Jack Reid  28:59

JACK, I was just thinking about that that BYU story where the company there built brands out of American Fork Utah sponsored all of their walk on players and effectively covered their their scholarships that they didn’t have for the year. Oh, I didn’t hear about that. So yeah, is a great use of n nl Yeah. Be really smart on their behalf. Haley and publicity standpoint. Yep. And then I think a really a great use of the platform as it stands now, because I don’t think nl looks the same in a year, much less 10 years. Whether it’s front office stuff or the NCAA or whatever power it be 10 years from now says the school can’t be involved in an NFL which I think is a very realistic outcome of schools trying to guidance to your players is that they get completely cut off

Matt Farrar  29:51

from it. You could definitely see like a bill in some state legislatures that just slices them off from it entirely as a as a result. Yeah. Like, I mean that I’m sure I think you could definitely see pushback.

Joe Clements  30:02

So ni l to pay a player’s scholarship is an interesting

Matt Farrar  30:07

thing. Yeah, that’s the first I’ve heard of that.

Jack Reid  30:09

But that’s it’s it’s not just happened with BYU, but it was the the cool exam. Well, biggest first. I mean, it was it was a deal.

Joe Clements  30:16

Why this is an issue for NCAA athletics is because you’re thinking of, you know, college football, basketball where there’s a lot of full scholarships. Most players in NCAA Division One aren’t playing on full scholarships they’re playing. Yeah, so if you had a big donor and the booster space at one, let’s say not basketball, football,

Matt Farrar  30:36

but maybe they wanted to get the entire team to a full scholarship,

Joe Clements  30:40

well know what I so if I really cared, let’s say, I really cared about like, I don’t know, the FSU women’s soccer for State University website, which already really good, right? But then I learned that like, Oh, you know, there’s 10 scholarships split among 20 players, which means there’s 10 players no scholarship, what I would do is as a booster, I’d be like, hey, in your recruiting, you can tell them every every kid gets a full scholarship. Yeah. And so that way this the coach can go out and recruit full scholarships. And so what that means unless the other competing universities also have an nl booster willing to front full scholarships for each one. Yeah, like they have a leg up like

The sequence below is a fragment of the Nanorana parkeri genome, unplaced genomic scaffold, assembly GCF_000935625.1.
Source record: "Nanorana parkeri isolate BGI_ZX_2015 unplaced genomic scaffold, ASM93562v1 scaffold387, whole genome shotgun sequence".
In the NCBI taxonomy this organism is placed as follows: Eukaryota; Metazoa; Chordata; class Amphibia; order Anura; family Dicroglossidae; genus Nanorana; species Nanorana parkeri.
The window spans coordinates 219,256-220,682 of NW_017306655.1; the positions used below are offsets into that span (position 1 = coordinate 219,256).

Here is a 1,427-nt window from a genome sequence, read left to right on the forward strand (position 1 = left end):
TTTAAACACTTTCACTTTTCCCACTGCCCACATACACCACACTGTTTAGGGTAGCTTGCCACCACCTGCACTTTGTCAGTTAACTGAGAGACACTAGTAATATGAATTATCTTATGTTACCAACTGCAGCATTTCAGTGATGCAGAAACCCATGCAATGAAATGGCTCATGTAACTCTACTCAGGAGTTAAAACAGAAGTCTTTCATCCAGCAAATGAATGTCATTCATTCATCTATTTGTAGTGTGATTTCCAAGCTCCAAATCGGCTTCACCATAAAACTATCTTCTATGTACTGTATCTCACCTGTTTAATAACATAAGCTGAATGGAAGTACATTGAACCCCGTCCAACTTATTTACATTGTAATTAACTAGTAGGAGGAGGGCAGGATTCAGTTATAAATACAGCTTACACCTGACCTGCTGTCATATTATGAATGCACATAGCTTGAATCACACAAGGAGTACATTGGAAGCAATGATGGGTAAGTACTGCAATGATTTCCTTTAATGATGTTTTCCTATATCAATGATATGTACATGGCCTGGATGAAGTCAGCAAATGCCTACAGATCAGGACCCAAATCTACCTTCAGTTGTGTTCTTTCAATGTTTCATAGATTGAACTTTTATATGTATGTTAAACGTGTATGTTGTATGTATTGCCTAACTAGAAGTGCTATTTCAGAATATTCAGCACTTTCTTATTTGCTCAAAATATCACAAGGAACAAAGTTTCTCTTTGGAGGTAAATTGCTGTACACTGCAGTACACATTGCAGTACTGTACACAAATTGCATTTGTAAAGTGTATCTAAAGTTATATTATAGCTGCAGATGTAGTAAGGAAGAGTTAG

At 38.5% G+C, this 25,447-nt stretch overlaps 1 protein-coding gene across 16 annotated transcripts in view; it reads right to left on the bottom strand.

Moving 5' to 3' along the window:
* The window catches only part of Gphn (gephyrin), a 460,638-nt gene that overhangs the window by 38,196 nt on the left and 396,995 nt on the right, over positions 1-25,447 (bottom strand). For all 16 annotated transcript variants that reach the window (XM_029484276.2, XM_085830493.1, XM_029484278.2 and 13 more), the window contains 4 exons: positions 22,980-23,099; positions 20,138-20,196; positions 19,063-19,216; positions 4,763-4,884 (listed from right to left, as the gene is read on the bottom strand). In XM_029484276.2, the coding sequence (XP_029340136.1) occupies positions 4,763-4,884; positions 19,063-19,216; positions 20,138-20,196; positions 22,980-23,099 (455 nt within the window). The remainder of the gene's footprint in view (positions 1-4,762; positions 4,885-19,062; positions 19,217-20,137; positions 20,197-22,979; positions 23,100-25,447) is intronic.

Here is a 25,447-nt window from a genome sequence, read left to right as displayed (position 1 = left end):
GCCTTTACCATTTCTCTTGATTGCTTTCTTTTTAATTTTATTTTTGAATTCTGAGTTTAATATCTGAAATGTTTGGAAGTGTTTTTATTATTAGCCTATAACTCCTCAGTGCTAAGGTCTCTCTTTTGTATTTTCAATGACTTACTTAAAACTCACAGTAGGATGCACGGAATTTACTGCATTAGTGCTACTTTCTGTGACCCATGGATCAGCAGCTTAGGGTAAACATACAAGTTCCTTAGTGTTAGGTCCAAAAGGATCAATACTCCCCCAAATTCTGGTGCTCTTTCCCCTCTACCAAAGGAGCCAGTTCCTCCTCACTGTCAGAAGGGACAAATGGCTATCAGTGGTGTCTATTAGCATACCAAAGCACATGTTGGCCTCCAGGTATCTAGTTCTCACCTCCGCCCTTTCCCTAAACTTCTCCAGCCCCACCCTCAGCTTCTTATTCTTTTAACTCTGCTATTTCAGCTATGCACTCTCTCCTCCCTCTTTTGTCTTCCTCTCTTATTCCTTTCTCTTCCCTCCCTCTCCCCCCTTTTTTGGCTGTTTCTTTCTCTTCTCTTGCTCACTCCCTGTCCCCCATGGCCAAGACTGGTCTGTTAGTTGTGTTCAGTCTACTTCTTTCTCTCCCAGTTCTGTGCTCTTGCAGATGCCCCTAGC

Matt Farrar  31:20

a new asset. Yep. Yeah, yeah. Yeah, I think that’s a super cool idea.

Joe Clements  31:25

So you’re almost I mean, it’s kind of a weird, pseudo,

Matt Farrar  31:30

we’ll figure out how to use it to your advantage, right? Like it’s here. It’s the law, like stop trying to stop trying to figure out ways to do legal jujitsu to make it less painful. And start figuring out ways to use it to your advantage, I think are probably the lessons from the first two months or, you know, really two weeks of you know, the season. Yeah. That anybody got anything else on the sports extravaganza? sports small. Kiersten Alex. Cool. All right. Well, as always, we appreciate you joining us whether you’re listening,

Joe Clements  32:08

or watching URL for YouTube.

Jack Reid  32:10

There’s no unique URL, search podcast directory you’ll find

Matt Farrar  32:15

got a podcast of and we will make sure if it’s not already that the YouTube page is linked at podcast

Joe Clements  32:23

Oh, good point. It wasn’t on there. When I checked I was trying to sue someone on Saturday, which is how I will make

Matt Farrar  32:27

sure it is linked before this episode goes live is

Joe Clements  32:31

on amazing. Technology upload like living in the future. Yeah,

Matt Farrar  32:36

there you go. podcaster As always, we appreciate you joining. If you’re watching, leave us thumbs up. Better yet, subscribe. If you’re listening. Leave us a rating or review on your favorite podcast app of choice that helps more people discover the show and we like it when more people discover the show. Otherwise, we’ll see you next week. Thanks for stopping by. This is podcast record. record is hosted and produced by me Matt Farrar, Joe Clements and Rebecca Romero with producer Alex Reinhard of record is recorded at gray bridge studios in Tallahassee, Florida. This episode was edited by Alex Reinhardt. Our theme music is composed and performed by Rosco Special thanks to our entire team at SBS here in Tallahassee. You can see more information about the show at our website podcast of As always, we’d appreciate your reviews and ratings in your podcast app of choice. Those ratings and reviews help more people discover the show which helps us keep delivering quality content each week. Thanks for listening